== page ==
[52] Legal and Human Rights Centre & Zanzibar Legal Services Centre, Tanzania Human Rights Report 2016, pp. 222–225, http://www.humanrights.or.tz/reports/tanzania-human-rights-report-2016, 2017.
[53] Legal and Human Rights Centre & Zanzibar Legal Services Centre, Tanzania Human Rights Report 2016, p. 341, http://www.humanrights.or.tz/reports/tanzania-human-rights-report-2016, 2017.
[54] Legal and Human Rights Centre & Zanzibar Legal Services Centre, ‘Unknown Assailants’: A Threat to Human Rights. Tanzania Human Rights Report 2017, p. 212, https://www.humanrights.or.tz/assets/attachments/1524659401.pdf, Apr. 2018.

Decisions of International Human Rights Bodies

Decisions of Human Rights Committee

In its 2009 concluding observations on Tanzania, the Human Rights Committee noted the de facto moratorium on the death penalty in place since 1994 but expressed concern about the large number of individuals on death row and the continued imposition of death sentences. [1] The Committee regretted the “lack of sufficient information on the length of time that convicted persons have spent on death row, their treatment in detention, and the procedures in place for the commutation of death sentences in light of the moratorium.” [2] The Committee recommended that Tanzania commute all death sentences, assure that prisoners do not face mistreatment, and consider abolishing the death penalty and becoming a party to the Second Optional Protocol to the International Covenant on Civil and Political Rights. [3] As of December 2018, Tanzania has not submitted a new periodic report. [4]

Decisions of Other Human Rights Bodies

At Tanzania’s 2016 Universal Periodic Review, the Human Rights Council recommended that Tanzania ratify the Second Optional Protocol to the International Covenant on Civil and Political Rights, declare an official moratorium on executions, and abolish the death penalty. [5] Tanzania responded that “measures, including mandatory representation and fair trial guarantees, were in place to protect the rights of suspects charged with capital offences. Convicts also had the right to appeal decisions. No position could be offered on the issue of a moratorium on the death penalty, as that was a policy issue.” [6]

References

[1] U.N. Human Rights Committee, Consideration of reports submitted by States parties under article 40 of the Covenant. Concluding observations of the Human Rights Committee: United Republic of Tanzania, para. 14, U.N. Doc. CCPR/C/TZA/CO/4, Aug. 6, 2009.
[2] U.N. Human Rights Committee, Consideration of reports submitted by States parties under article 40 of the Covenant. Concluding observations of the Human Rights Committee: United Republic of Tanzania, para. 14, U.N. Doc. CCPR/C/TZA/CO/4, Aug. 6, 2009.
[3] U.N. Human Rights Committee, Consideration of reports submitted by States parties under article 40 of the Covenant. Concluding observations of the Human Rights Committee: United Republic of Tanzania, paras. 4, 14, U.N. Doc. CCPR/C/TZA/CO/4, Aug. 6, 2009.
[4] U.N.G.A. Human Rights Council, Reporting Status for United Republic of Tanzania, https://tbinternet.ohchr.org/_layouts/TreatyBodyExternal/countries.aspx?CountryCode=TZA&Lang=EN, last accessed Dec. 14, 2018.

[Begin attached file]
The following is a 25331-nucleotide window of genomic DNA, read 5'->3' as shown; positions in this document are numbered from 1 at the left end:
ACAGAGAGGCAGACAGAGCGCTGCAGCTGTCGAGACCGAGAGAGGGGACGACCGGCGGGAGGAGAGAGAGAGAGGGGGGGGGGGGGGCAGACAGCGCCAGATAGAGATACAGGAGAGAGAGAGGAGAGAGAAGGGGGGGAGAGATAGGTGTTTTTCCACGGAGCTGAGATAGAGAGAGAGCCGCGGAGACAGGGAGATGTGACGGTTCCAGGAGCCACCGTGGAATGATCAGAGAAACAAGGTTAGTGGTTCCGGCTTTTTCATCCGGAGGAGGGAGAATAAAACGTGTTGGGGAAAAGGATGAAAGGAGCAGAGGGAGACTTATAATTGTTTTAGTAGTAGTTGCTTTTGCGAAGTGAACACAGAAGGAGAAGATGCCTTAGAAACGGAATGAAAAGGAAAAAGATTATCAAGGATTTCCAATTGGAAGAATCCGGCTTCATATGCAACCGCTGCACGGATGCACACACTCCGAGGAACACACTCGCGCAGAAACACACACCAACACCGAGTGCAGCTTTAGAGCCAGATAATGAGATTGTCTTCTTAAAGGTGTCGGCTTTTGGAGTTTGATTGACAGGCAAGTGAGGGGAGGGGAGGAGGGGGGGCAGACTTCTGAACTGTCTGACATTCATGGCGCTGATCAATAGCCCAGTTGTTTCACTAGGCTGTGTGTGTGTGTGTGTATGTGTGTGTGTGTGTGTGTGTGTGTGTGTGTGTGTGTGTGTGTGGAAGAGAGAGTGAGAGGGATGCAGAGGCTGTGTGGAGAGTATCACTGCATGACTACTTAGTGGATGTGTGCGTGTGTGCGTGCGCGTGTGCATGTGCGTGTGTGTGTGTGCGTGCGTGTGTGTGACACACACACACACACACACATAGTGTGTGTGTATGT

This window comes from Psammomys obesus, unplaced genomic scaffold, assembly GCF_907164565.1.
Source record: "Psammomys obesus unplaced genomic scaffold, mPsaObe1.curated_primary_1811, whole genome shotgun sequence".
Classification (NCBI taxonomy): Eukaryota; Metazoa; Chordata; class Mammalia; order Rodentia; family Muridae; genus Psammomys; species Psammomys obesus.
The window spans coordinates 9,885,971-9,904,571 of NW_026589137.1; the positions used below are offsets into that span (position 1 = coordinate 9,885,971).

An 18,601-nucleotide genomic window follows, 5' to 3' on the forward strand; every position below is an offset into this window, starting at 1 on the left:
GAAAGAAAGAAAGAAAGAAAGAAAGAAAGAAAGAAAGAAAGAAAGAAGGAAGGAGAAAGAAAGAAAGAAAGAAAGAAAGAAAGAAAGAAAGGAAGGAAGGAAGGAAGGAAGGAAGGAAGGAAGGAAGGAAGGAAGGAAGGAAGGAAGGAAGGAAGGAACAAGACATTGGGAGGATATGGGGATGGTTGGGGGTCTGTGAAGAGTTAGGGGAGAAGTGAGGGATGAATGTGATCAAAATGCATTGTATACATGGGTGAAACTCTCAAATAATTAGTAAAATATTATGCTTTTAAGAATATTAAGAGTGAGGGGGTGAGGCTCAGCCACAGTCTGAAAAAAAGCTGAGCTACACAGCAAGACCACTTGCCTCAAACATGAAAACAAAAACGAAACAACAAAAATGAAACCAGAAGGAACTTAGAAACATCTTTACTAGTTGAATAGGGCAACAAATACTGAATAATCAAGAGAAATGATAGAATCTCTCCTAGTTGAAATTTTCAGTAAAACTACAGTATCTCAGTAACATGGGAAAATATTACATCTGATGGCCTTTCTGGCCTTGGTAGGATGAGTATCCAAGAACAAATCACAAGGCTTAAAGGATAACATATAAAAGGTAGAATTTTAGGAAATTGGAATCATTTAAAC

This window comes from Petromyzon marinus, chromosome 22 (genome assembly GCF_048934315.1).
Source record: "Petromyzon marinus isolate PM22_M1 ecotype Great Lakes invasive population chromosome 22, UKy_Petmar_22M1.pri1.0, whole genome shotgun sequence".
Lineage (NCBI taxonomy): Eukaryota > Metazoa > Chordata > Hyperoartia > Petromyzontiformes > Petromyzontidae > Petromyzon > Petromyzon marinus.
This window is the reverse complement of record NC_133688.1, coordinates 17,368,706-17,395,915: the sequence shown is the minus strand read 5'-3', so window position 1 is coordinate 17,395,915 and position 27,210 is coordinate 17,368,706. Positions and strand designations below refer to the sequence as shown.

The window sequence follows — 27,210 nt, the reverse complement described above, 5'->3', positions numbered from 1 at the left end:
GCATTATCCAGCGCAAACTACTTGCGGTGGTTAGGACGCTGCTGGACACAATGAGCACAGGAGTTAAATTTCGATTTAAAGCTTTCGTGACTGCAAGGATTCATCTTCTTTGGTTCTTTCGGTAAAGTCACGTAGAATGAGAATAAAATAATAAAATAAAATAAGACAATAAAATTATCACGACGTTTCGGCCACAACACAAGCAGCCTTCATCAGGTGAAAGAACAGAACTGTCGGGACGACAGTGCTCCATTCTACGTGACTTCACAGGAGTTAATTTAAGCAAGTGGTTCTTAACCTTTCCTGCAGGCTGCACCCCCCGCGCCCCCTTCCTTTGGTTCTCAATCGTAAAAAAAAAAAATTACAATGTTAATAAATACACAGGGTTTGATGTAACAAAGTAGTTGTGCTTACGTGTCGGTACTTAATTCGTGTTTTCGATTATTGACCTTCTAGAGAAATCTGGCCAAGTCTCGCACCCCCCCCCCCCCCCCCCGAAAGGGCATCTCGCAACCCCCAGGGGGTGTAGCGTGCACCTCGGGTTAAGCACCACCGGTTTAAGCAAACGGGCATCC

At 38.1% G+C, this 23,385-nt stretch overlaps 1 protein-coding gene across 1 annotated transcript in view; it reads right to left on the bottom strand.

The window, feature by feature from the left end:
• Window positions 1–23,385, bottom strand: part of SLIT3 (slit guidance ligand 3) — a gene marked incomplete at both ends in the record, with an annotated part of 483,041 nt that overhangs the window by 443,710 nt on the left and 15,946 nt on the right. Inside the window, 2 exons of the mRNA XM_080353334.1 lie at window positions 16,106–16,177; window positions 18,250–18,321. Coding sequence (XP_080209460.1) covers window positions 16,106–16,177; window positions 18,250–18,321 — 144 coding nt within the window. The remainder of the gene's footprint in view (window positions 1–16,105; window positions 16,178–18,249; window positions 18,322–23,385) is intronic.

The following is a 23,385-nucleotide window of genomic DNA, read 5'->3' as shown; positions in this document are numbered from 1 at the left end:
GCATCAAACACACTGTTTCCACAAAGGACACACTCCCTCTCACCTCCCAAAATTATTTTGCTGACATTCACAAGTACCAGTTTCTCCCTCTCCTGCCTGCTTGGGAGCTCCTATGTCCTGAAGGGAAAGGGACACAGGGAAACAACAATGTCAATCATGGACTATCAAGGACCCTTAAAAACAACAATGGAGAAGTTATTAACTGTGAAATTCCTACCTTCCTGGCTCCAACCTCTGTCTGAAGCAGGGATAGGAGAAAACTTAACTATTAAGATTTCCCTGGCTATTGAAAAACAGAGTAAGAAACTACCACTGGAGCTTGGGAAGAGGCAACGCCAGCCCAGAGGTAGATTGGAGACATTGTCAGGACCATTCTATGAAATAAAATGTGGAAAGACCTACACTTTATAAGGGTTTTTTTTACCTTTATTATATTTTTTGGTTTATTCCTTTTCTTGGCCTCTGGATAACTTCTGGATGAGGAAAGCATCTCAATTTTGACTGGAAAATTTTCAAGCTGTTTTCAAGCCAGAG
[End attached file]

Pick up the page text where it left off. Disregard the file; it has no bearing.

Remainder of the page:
[5] U.N.G.A. Human Rights Council, Report of the Working Group on the Universal Periodic Review: United Republic of Tanzania, paras. 137.26–137.32, 137.54–137.62, U.N. Doc. A/HRC/33/12, Jul. 14, 2016.
[6] U.N.G.A. Human Rights Council, Report of the Working Group on the Universal Periodic Review: United Republic of Tanzania, para. 77, U.N. Doc. A/HRC/33/12, Jul. 14, 2016.

Additional Sources and Contacts

Direct member(s) of World Coalition Against the Death Penalty

Legal and Human Rights Centre (LHRC)
Ms. Helen Kijo-Bisimba, Executive Director
Mr. Harold Sungusia, Director of Advocacy and Reforms
P. O. Box 75254
Justice Lugakingira House, Kijitonyama
Dar Es Salaam, Tanzania
Tel: +255 22 2773038
Fax: +255 22 2773037
lhrc@humanrights.or.tz
http://www.humanrights.or.tz

Children Education Society (CHESO)
Mr. Richard Shilamba Executive Director/Lawyer
Vikunai Street, Plot No. 1003, Tuangoma Ward, Temeke District
PO Box 713
Dar Es Salaam, Tanzania
Tel: +255 732 992164 chesociety@yahoo.com

Other non-governmental organizations and individuals engaged in advocacy surrounding the death penalty

Tanganyika Law Society
TLS Building – Plot No. 391
Chato Street
P.O. Box 2148
Dar es Salaam, Tanzania
Tel: +255 22 277 5313
http://www.tls.or.tz/

Commission for Human Rights and Good Governance (CHRAGG)
Plot No. 8, Luthuli Street (Haki House)
P.O. Box 2643
Dar es Salaam, Tanzania
Tel: +255 22 2135747/8
Fax: +255 22 2111533, 2111281
chragg@chragg.go.tz
http://www.chragg.go.tz

Tanzania Network of Legal Aid Providers (TANLAP)
Biafra/Kanisani, Bwawani Street
Plot No. 434/42, Along Kawawa Road Kinondoni
P.O. Box 33856
Dar es Salaam, Tanzania.
Tel: +255 22 2761806
info@tanlap.or.tz
http://www.tanlap.or.tz/

Zanzibar Legal Services Centre (ZLSC)
House No.413, Kijangwani
Zanzibar, Tanzania
Tel:+225 24 2233784
Fax: +255 24 2234495
Mobile: +225 777 844 544
info@zlsc.or.tz
http://www.zlsc.or.tz/

Helpful Reports and Publications

Aniceth Gaitan & Bernhard Kuschnik, Tanzania’s death penalty debate: An epilogue on Republic v Mbushuu, African Human Rights Law Journal, Vol. 9 No. 2, 2009.

Legal and Human Rights Centre & Zanzibar Legal Services Centre, ‘Unknown Assailants’: A Threat to Human Rights. Tanzania Human Rights Report 2017, http://www.humanrights.or.tz/reports/tanzania-human-rights-report-2017, Apr. 2018.

Legal and Human Rights Centre & Zanzibar Legal Services Centre, Tanzania Human Rights Report 2016, http://www.humanrights.or.tz/reports/tanzania-human-rights-report-2016, 2017.

Additional notes regarding this country

None.